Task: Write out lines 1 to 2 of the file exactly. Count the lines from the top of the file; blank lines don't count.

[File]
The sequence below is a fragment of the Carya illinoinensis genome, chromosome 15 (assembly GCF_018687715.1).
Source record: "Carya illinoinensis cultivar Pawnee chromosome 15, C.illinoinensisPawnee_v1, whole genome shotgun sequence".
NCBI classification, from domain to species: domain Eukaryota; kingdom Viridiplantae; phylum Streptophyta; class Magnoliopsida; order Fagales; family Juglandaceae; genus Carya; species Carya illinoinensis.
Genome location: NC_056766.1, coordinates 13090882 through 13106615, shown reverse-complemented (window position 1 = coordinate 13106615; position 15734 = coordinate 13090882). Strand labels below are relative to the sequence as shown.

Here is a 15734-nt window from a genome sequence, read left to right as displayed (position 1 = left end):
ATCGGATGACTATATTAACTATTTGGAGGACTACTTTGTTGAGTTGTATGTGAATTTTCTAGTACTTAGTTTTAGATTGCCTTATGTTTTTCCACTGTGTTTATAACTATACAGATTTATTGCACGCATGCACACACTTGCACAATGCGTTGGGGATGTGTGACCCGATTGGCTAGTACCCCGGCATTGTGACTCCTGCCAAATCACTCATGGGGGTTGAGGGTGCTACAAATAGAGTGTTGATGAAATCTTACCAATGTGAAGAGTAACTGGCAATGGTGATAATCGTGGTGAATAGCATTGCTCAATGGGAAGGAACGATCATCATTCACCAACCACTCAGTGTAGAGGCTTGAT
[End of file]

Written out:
The sequence below is a fragment of the Carya illinoinensis genome, chromosome 15 (assembly GCF_018687715.1).
Source record: "Carya illinoinensis cultivar Pawnee chromosome 15, C.illinoinensisPawnee_v1, whole genome shotgun sequence".